Somehow, somewhere, though, a link to Julie's blog was floating on the right-hand side of a page. I clicked through, read a little bit, and realized that Julie was collecting for much of the time that I was not collecting, and that I had backfilled my collection for the period that Julie needed cards. I sent her an e-mail and we swapped packages of cards.
To what I was saying, Julie collected during the 1990s, which was exactly the time that I spent 7 years in college/law school/stretching loan money out to live and pay rent. So, she sent me a bunch of great 1990s cards and even one or two Brewers of recent vintage. Let's start with the recent stuff:
That some Prizmatic action from Panini there. I have been slow to buy any of the unlicensed cards, but I've been lucky enough to trade with folks who have dived into that pool of cards and want to get rid of their Brewers. I'm especially happy to add the Carlos Gomez to my player collection of him.
As opposed to past posts, this time it makes sense to group the cards by the issuer and year. So, here goes.
The Lone 1999 Topps
I think it's the lone one I scanned, and not the only one I got. I just have the rest.
1994 Triple Play (Donruss)
There is something about this set's design that I really like. I'm not sure what it is. Maybe it's that thing that happens to guys -- at some point in our lives, we stop trying to be "fashionable" and basically end up buying golf/polo shirts and khakis for the rest of our lives in our effort to appear at least "relaxed" and "business casual." So, perhaps my "style" for cards is locked in solidly in the year I graduated from college.
Or, maybe, I just like them.
See, these are from the same year, they echo some of the same design elements, but these cards are too busy on their fronts for my taste.
I forgot that Jody Reed was a Brewer, by the way. I think the early 1990s were spent trying to sign every second baseman who had anything remotely close to a decent year in the 1980s. So, Brewers fans were treated to the musical stylings of Jody Reed, Willie Randolph, and Bill Doran, among others, and to Phil Garner as the manager. What -- was Johnny Ray unavailable?
I didn't scan all of the Pinnacle cards that Julie sent to me. I mean, we've already seen Jody Reed and Mark Kiefer, and I've used up my Johnny Ray joke. And, I couldn't bear to see a Brian Harper card on my blog. Not yet, anyway. I'm sure I'll get there at some point when I'm looking for blog post #34,501 when I'm the last blogger standing.
Anyway, I'm starting to think, though, that I'm just a sucker for full-bleed photos. I don't like the name placards, but these cards are pretty well done.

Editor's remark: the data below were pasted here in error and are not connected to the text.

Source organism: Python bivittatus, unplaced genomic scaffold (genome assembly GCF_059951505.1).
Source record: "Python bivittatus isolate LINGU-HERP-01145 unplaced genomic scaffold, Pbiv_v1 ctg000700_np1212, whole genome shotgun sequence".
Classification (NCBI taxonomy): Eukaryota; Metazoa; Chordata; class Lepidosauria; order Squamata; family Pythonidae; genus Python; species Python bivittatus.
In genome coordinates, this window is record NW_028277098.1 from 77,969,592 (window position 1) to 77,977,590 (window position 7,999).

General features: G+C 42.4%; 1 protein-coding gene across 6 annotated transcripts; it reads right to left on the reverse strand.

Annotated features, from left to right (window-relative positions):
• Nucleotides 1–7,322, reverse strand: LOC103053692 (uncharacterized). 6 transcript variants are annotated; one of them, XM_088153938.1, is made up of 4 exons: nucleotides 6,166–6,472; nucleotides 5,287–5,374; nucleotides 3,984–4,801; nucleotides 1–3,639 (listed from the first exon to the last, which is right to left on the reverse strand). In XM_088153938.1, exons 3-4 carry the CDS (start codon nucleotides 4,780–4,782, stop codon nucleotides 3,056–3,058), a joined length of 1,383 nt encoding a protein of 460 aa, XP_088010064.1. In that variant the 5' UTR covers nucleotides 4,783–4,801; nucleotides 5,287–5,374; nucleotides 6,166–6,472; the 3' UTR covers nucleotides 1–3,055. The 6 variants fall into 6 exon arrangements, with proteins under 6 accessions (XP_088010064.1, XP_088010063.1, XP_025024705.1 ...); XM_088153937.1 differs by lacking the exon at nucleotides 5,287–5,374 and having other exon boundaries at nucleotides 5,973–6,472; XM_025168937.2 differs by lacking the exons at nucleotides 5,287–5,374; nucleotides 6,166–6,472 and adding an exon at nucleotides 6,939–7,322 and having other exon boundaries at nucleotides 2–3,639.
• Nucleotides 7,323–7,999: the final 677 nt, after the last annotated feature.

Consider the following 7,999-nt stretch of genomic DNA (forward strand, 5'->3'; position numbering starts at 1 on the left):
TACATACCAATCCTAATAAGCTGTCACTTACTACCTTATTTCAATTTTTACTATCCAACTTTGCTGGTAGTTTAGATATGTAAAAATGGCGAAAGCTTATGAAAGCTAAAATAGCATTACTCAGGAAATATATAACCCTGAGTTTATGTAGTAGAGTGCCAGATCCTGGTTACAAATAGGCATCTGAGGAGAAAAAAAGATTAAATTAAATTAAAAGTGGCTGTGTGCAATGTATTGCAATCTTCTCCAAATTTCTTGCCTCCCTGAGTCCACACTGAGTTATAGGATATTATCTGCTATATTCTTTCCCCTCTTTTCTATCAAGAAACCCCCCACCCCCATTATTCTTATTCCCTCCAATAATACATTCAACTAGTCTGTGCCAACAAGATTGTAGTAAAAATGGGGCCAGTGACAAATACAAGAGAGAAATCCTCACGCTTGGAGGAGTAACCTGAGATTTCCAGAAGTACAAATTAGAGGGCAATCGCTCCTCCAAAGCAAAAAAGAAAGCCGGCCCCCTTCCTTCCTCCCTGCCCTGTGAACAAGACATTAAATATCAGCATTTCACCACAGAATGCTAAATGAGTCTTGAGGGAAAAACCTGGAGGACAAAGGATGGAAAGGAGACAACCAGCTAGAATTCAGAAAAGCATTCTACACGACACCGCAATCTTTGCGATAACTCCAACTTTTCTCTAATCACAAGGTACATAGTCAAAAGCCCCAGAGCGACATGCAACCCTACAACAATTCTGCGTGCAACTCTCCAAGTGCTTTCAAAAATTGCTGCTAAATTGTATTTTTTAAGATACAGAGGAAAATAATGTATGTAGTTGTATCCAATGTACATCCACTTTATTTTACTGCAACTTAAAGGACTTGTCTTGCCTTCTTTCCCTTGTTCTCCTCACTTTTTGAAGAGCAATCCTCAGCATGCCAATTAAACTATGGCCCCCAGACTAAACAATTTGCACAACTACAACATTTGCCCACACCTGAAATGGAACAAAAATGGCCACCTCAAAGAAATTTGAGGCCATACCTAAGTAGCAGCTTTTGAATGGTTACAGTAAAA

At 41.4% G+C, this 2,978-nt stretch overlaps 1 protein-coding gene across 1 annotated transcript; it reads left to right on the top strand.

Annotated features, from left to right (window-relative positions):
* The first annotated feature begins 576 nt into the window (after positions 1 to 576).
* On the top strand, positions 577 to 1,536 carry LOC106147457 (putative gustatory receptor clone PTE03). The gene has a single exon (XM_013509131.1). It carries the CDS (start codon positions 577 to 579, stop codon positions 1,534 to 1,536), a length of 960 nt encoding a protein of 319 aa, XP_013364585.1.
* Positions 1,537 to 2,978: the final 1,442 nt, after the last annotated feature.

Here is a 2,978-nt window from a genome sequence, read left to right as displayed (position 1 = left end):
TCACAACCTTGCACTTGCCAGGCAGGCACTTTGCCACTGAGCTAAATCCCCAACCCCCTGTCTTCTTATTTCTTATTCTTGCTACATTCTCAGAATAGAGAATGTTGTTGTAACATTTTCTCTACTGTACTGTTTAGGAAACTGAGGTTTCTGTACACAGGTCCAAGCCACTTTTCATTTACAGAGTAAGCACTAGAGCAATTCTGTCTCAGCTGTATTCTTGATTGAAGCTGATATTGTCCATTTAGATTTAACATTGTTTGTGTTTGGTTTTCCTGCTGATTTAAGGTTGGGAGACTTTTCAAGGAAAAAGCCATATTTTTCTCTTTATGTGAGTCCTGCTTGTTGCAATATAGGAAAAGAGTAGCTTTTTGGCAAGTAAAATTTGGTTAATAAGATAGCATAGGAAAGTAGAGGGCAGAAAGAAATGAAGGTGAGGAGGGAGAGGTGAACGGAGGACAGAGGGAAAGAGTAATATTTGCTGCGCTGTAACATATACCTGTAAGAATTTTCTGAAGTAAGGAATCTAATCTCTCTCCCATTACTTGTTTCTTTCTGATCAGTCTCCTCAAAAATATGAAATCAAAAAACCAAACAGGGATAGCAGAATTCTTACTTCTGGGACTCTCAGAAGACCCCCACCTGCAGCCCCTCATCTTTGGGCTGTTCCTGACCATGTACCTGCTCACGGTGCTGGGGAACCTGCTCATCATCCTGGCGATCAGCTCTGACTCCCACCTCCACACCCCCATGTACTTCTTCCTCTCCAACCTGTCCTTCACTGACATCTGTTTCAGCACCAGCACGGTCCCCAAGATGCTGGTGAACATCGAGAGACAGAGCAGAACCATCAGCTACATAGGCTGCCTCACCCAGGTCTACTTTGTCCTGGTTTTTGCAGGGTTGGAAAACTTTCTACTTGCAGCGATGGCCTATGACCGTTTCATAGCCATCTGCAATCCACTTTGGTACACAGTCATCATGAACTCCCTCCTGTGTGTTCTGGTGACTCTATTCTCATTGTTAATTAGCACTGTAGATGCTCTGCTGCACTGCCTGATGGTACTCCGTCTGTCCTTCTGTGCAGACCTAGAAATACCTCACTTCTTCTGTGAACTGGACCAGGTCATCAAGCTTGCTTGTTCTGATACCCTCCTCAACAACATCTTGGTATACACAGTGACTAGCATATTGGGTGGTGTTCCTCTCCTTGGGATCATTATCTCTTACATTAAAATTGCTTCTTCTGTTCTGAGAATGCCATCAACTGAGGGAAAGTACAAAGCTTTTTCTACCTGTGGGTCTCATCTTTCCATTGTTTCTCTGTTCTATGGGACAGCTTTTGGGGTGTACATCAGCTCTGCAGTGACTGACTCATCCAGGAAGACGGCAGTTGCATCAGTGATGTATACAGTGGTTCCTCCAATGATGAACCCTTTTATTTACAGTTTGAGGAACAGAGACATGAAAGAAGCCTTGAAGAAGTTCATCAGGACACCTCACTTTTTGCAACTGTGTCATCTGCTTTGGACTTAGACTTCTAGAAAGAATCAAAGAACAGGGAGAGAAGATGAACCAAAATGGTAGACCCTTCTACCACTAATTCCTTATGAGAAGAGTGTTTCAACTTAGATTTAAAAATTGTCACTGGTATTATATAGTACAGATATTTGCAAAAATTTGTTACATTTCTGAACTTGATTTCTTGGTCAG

Again, I didn't scan all of the 1994 Bowman that Julie sent. The lost promise of the man who shares my birthday (though he's younger than me by a little) -- Jeff D'Amico (the big dude who was 6'7" tall and not the one who pitched for the Royals) -- and of the toolsy non-baseball player Duane Singleton were too much for me to scan and show at this point. So, I went with two guys from my PCs:
1995 SP Championship Series
Julie sent pretty much the whole team set from this card maker. Full-bleed photo fatigue is starting to set in, though. All you collectors who dislike the full-bleed photos and love cards with borders must have collected in the mid-90s. It gets difficult to tell these apart after a while.
Yet another full-bleed photo. But, these have grown on me too. I actually like and appreciate the fact that they are not high gloss cards. And, I guess the thing I most like about full-bleed photos is that it accentuates photography and minimalistic design -- the full-bleed forces the issuer to be a little less over the top.
As long as your name isn't "Pacific."
David "The Incredible" Hulse. Perhaps the biggest misnomer in Chris Berman's long (now obnoxiously so) career of giving nicknames to players. Some of his nicknames were truly inspired; others less so. This one stuck, but there was absolutely nothing incredible about Hulse, unless you consider keeping a job in the majors as a putative leadoff man with a .285 OBP incredible. Irrational, perhaps -- but not incredible.
The final randoms:
That Brian Mallette card is numbered 91 of 100. Mallette pitched a little bit of 2002 with the Brewers and pitched in Japan as well. He was born in Dublin, Georgia -- a city of about 15,000 or so that is located about 45 minutes to an hour from Macon along Interstate 16. Dublin is a speed trap of some renown in Georgia, and, appropriately, Mallette's career came to an end after a season during which he was suspended for failing a drug test. "But officer, you were hiding behind that billboard!"
The Bobby Hughes card is interesting as well -- it is a 1998 Leaf Rookies & Stars card for a rookie who was 27 already. The Brewers system after Sal Bando became the GM turned into a massive maelstrom of total crap. Wasted high draft pick after wasted high draft pick became the norm. That was what led to the decade-plus of terrible baseball in Milwaukee that mercifully came to an end in the past decade.
Julie is new to the blogging scene, so all of y'all should check out her blog and trade with her. As she put it herself in her note to me:
Julie, I definitely enjoyed these cards. If you enjoy sharing, I'm sure that some other bloggers will share more Tigers with you too!